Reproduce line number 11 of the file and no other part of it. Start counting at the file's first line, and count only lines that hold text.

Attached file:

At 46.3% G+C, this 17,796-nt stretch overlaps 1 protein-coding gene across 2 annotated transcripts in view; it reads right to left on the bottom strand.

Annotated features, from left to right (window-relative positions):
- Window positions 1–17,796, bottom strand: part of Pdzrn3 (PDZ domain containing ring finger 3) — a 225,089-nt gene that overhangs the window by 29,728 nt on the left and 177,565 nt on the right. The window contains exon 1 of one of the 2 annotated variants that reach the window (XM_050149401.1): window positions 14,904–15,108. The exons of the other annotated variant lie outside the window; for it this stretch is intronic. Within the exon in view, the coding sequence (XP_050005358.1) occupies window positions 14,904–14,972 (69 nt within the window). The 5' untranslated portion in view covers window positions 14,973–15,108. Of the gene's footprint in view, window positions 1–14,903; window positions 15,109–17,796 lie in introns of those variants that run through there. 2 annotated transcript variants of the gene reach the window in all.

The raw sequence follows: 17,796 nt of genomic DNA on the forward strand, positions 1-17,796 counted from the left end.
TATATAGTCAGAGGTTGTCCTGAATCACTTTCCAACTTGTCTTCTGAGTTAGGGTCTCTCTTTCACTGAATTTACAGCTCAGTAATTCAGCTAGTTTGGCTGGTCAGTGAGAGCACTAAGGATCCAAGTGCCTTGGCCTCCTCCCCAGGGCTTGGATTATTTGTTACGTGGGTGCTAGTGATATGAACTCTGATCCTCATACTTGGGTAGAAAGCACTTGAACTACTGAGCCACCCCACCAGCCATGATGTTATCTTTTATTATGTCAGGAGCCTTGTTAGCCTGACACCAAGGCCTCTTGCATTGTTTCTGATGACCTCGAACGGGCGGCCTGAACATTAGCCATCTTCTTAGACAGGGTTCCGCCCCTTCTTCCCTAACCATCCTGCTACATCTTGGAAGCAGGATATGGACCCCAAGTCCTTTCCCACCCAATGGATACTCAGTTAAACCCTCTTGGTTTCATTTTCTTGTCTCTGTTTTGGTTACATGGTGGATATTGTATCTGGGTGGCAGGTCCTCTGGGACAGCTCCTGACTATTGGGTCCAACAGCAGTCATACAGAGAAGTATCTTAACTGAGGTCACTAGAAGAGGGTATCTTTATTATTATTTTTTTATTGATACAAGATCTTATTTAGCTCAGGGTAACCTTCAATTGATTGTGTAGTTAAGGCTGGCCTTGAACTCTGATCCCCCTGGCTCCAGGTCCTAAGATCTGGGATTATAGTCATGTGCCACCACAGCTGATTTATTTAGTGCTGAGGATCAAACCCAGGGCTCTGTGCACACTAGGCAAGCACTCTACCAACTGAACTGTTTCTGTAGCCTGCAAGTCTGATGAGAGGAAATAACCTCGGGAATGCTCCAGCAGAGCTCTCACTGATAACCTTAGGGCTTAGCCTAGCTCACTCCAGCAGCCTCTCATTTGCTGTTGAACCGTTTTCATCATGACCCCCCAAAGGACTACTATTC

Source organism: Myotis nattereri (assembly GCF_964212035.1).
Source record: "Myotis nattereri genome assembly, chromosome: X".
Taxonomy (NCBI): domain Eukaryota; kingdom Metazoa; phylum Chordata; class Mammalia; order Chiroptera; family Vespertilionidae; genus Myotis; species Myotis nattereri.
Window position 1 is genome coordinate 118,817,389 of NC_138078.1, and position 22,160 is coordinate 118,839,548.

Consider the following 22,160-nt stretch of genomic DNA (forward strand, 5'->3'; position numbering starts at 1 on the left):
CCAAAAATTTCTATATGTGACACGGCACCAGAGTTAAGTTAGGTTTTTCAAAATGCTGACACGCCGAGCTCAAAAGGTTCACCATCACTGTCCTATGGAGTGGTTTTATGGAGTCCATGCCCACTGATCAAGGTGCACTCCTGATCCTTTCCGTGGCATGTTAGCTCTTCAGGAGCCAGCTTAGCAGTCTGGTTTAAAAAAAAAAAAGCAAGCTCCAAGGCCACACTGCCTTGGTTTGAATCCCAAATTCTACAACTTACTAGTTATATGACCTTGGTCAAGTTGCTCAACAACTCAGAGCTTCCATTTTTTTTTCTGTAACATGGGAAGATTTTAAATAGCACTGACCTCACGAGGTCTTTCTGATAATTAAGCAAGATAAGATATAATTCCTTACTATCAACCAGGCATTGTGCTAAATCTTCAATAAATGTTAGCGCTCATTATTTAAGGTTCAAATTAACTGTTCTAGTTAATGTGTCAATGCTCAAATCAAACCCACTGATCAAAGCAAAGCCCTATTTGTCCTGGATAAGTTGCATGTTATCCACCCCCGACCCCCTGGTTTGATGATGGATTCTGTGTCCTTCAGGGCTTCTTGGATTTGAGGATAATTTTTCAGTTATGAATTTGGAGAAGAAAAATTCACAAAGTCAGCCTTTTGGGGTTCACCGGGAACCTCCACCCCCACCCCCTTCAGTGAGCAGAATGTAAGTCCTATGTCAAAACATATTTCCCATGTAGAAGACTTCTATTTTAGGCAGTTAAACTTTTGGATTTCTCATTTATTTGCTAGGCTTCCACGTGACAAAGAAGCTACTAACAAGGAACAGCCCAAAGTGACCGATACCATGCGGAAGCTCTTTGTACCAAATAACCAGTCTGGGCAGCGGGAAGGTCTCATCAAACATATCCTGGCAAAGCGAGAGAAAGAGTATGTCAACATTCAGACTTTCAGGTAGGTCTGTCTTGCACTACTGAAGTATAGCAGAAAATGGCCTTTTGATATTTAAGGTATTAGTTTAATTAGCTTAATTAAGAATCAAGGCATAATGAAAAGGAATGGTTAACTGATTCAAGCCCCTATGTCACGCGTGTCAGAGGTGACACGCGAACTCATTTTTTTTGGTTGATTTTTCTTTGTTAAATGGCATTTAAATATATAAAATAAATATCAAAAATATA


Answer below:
CCAAAAATTTCTATATGTGACACGGCACCAGAGTTAAGTTAGGTTTTTCAAAATGCTGACACGCCGAGCTCAAAAGGTTCACCATCACTGTCCTATGGAGTGGTTTTATGGAGTCCATGCCCACTGATCAAGGTGCACTCCTGATCCTTTCCGTGGCATGTTAGCTCTTCAGGAGCCAGCTTAGCAGTCTGGTTTAAAAAAAAAAAAGCAAGCTCCAAGGCCACACTGCCTTGGTTTGAATCCCAAATTCTACAACTTACTAGTTATATGACCTTGGTCAAGTTGCTCAACAACTCAGAGCTTCCATTTTTTTTTCTGTAACATGGGAAGATTTTAAATAGCACTGACCTCACGAGGTCTTTCTGATAATTAAGCAAGATAAGATATAATTCCTTACTATCAACCAGGCATTGTGCTAAATCTTCAATAAATGTTAGCGCTCATTATTTAAGGTTCAAATTAACTGTTCTAGTTAATGTGTCAATGCTCAAATCAAACCCACTGATCAAAGCAAAGCCCTATTTGTCCTGGATAAGTTGCATGTTATCCACCCCCGACCCCCTGGTTTGATGATGGATTCTGTGTCCTTCAGGGCTTCTTGGATTTGAGGATAATTTTTCAGTTATGAATTTGGAGAAGAAAAATTCACAAAGTCAGCCTTTTGGGGTTCACCGGGAACCTCCACCCCCACCCCCTTCAGTGAGCAGAATGTAAGTCCTATGTCAAAACATATTTCCCATGTAGAAGACTTCTATTTTAGGCAGTTAAACTTTTGGATTTCTCATTTATTTGCTAGGCTTCCACGTGACAAAGAAGCTACTAACAAGGAACAGCCCAAAGTGACCGATACCATGCGGAAGCTCTTTGTACCAAATAACCAGTCTGGGCAGCGGGAAGGTCTCATCAAACATATCCTGGCAAAGCGAGAGAAAGAGTATGTCAACATTCAGACTTTCAGGTAGGTCTGTCTTGCACTACTGAAGTATAGCAGAAAATGGCCTTTTGATATTTAAGGTATTAGTTTAATTAGCTTAATTAAGAATCAAGGCATAATGAAAAGGAATGGTTAACTGATTCAAGCCCCTATGTCACGCGTGTCAGAGGTGACACGCGAACTCATTTTTTTTGGTTGATTTTTCTTTGTTAAATGGCATTTAAATATATAAAATAAATATCAAAAATATA